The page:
Magazine article Diverse Issues in Higher Education

Taking a Stand

Magazine article Diverse Issues in Higher Education

Taking a Stand

Article excerpt

More than 300 men of Japanese descent refused U.S. government orders to enter the military in the 1940s. Only in recent years have these men gained recognition for their actions.

Every December, the nation pauses to remember Pearl Harbor, the site of the 1941 Japanese surprise attack that propelled the United States into World War II. Now, as the GI generation fades away, the stories of their battlefield accomplishments live on.

But for another group of Americans, it has taken more than half a century to begin to gain recognition for their wartime actions and decisions. Controversial and divisive at the time, this group is still generating debate in the context of the post-Sept. 11 climate and the Iraq War.

More than 300 men of Japanese descent refused to be drafted into the U.S. military in the 1940s, contending that they shouldn't risk their lives for a country that had forced 120,000 JapaneseAmericans, including them and their families, into internment camps. They would be willing to fight in World War II only after Japanese-Americans were released from the camps, they said.

Their stand led to prison terms for draft dodging and ostracism by other Japanese-Americans, even some of their family members. Critics accused draft resisters of cowardice, laziness, lack of patriotism and even harboring pro-Japan loyalties.

But University of North Carolina law professor Eric Muller believes the men were largely pure in their motives. He points out that some of the resisters could have made themselves ineligible for the draft by merely disclosing disabilities and chronic conditions. They knew that their imprisonment for draft dodging would create even greater financial and emotional hardships on their families. Some of the draft resisters eventually did don uniforms and fight for the United States during the Korean War, which began after the internment camps closed, says Muller, who has extensively researched government records and interviewed surviving members of that group.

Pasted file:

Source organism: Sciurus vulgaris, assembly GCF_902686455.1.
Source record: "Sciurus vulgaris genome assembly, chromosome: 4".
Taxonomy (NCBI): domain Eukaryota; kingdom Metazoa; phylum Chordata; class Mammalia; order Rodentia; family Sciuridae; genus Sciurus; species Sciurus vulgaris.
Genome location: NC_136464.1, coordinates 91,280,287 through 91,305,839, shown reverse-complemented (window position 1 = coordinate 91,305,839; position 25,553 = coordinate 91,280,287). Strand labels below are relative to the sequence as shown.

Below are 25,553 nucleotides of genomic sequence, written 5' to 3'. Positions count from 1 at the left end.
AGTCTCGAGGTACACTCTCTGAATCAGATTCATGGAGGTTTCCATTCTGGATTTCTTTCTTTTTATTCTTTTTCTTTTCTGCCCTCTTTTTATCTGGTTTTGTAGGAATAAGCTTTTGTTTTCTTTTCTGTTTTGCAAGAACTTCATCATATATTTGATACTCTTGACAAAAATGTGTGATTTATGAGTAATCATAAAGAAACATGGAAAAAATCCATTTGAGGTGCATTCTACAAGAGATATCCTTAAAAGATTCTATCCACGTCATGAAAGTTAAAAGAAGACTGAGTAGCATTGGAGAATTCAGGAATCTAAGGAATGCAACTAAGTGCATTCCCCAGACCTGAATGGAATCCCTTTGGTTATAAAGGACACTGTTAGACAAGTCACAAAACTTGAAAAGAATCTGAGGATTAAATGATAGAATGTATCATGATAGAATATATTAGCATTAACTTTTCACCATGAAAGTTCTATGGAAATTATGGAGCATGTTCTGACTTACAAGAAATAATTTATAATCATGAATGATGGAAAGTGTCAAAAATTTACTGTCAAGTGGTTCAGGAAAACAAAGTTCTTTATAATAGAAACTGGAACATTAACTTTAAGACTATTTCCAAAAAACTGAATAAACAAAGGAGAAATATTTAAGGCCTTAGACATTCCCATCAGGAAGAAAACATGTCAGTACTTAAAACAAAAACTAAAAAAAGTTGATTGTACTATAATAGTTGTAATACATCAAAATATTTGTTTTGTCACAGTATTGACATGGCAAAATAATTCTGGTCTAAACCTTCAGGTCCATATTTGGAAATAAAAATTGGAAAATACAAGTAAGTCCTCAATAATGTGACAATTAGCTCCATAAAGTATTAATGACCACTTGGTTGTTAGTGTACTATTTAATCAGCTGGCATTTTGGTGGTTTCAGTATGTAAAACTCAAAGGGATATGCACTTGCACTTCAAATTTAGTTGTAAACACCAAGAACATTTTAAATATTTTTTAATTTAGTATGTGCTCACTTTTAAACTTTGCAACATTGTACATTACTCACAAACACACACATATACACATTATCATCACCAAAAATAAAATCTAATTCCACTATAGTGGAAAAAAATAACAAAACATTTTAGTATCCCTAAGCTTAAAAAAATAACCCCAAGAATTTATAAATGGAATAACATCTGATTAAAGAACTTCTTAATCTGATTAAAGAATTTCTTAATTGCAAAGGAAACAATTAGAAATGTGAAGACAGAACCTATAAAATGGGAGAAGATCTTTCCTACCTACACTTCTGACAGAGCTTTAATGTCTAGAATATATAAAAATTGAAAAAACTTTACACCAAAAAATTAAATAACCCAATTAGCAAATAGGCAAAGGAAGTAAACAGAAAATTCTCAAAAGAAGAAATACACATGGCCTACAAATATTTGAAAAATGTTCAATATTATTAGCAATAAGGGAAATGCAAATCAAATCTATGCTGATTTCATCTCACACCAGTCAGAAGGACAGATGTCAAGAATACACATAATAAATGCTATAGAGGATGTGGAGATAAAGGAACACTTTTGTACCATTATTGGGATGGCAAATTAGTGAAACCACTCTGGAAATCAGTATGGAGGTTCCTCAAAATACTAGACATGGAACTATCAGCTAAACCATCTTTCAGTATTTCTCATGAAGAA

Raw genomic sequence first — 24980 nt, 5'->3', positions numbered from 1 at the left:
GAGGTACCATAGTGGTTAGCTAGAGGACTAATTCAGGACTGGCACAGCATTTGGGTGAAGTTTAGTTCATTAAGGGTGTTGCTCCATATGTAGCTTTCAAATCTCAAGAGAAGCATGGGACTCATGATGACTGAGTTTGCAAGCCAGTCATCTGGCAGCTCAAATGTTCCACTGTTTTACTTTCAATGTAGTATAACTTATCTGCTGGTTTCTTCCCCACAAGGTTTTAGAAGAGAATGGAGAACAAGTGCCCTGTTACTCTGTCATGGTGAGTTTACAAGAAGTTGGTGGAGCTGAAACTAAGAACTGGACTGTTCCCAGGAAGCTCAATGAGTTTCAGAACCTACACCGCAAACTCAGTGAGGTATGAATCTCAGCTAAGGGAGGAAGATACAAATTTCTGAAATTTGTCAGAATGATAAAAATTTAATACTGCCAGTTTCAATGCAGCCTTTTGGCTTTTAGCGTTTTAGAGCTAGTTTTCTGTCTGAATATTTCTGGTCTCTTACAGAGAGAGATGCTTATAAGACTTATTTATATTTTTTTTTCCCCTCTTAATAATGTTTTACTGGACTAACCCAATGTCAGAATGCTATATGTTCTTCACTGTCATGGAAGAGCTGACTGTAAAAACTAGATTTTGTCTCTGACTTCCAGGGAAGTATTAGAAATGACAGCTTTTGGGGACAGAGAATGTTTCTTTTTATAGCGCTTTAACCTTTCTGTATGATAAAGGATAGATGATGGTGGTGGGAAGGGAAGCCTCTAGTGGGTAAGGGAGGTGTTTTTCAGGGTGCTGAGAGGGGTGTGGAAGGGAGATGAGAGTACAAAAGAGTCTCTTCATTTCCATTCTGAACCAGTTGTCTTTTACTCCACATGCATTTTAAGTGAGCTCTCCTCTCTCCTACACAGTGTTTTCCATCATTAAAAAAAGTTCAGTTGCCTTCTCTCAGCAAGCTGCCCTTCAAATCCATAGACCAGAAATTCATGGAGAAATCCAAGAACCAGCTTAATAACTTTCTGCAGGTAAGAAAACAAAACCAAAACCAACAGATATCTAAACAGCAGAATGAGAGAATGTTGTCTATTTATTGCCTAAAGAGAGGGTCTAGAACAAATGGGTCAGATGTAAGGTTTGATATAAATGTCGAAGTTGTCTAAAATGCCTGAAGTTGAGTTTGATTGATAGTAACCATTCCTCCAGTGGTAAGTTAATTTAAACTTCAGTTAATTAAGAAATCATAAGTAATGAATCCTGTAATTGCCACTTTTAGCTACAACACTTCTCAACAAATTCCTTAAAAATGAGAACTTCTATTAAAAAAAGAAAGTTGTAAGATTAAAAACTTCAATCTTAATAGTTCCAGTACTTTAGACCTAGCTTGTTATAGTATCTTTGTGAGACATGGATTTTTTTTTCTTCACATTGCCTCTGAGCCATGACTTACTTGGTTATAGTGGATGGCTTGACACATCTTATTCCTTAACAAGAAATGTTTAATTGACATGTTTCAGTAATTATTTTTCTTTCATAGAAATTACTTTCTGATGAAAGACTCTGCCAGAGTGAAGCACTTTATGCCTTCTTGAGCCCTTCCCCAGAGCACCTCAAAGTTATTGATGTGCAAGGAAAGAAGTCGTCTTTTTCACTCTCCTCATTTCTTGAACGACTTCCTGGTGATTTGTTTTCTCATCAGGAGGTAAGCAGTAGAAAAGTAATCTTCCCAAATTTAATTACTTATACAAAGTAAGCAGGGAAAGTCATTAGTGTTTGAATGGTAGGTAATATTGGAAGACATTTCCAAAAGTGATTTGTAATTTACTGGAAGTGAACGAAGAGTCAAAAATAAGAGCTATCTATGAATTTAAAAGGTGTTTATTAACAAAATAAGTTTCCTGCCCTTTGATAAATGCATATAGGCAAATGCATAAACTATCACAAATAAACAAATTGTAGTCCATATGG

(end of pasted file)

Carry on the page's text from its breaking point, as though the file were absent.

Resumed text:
Muller's 2003 book, Free to Die for Their Country: The Story of the Japanese American Draft Resisters in World War II, details the resistance movement of those men. He says many of the men will take their stories to the grave with them, having never told anyone about their role in history. While Muller was able to track down and interview 10 of the survivors, he had nearly as many decline his interview requests because they were reluctant to re-live the past. In fact, one of the men "chewed me out over the phone for 45 minutes," Muller recalls. "He wanted me to drop my project. He kept asking me, 'Don't you realize all the people you're going to hurt?'"

That hurt began almost immediately after Dec. 7, 1941, when Japan attacked the U.S. naval base at Pearl Harbor. Panicked, angry Americans reacted quickly and indiscriminately. Within a month, the U.S. government had changed the classification of all "Nisei" Selective Service registrants to 4-C, the category for "aliens not acceptable." This offended the Nisei, who were the U.S.-born children of Japanese immigrants. The first internment camps would be set up later that year, under the command of the War Relocation Authority. Ten hastily arranged camps, located in remote parts of the country and guarded with barbed wire, watch towers and armed soldiers, were built to warehouse people of Japanese ancestry. Charged with suspicion of disloyalty, the vast majority of the internees came from the West Coast, and more than half were American-born citizens. Entire families spent years trapped in the cramped communal spaces.

As the war dragged on, government officials saw the Nisei as a source from which to tap more troops. They encouraged them to volunteer, advertising it as a chance to prove their patriotism. In 1944, the government reinstiruted conscription of the Nisei. Afraid that White soldiers wouldn't tolerate living and fighting alongside Japanese troops, the government planned a segregated battalion, patterned after the Black-only military units still operating at the time. …

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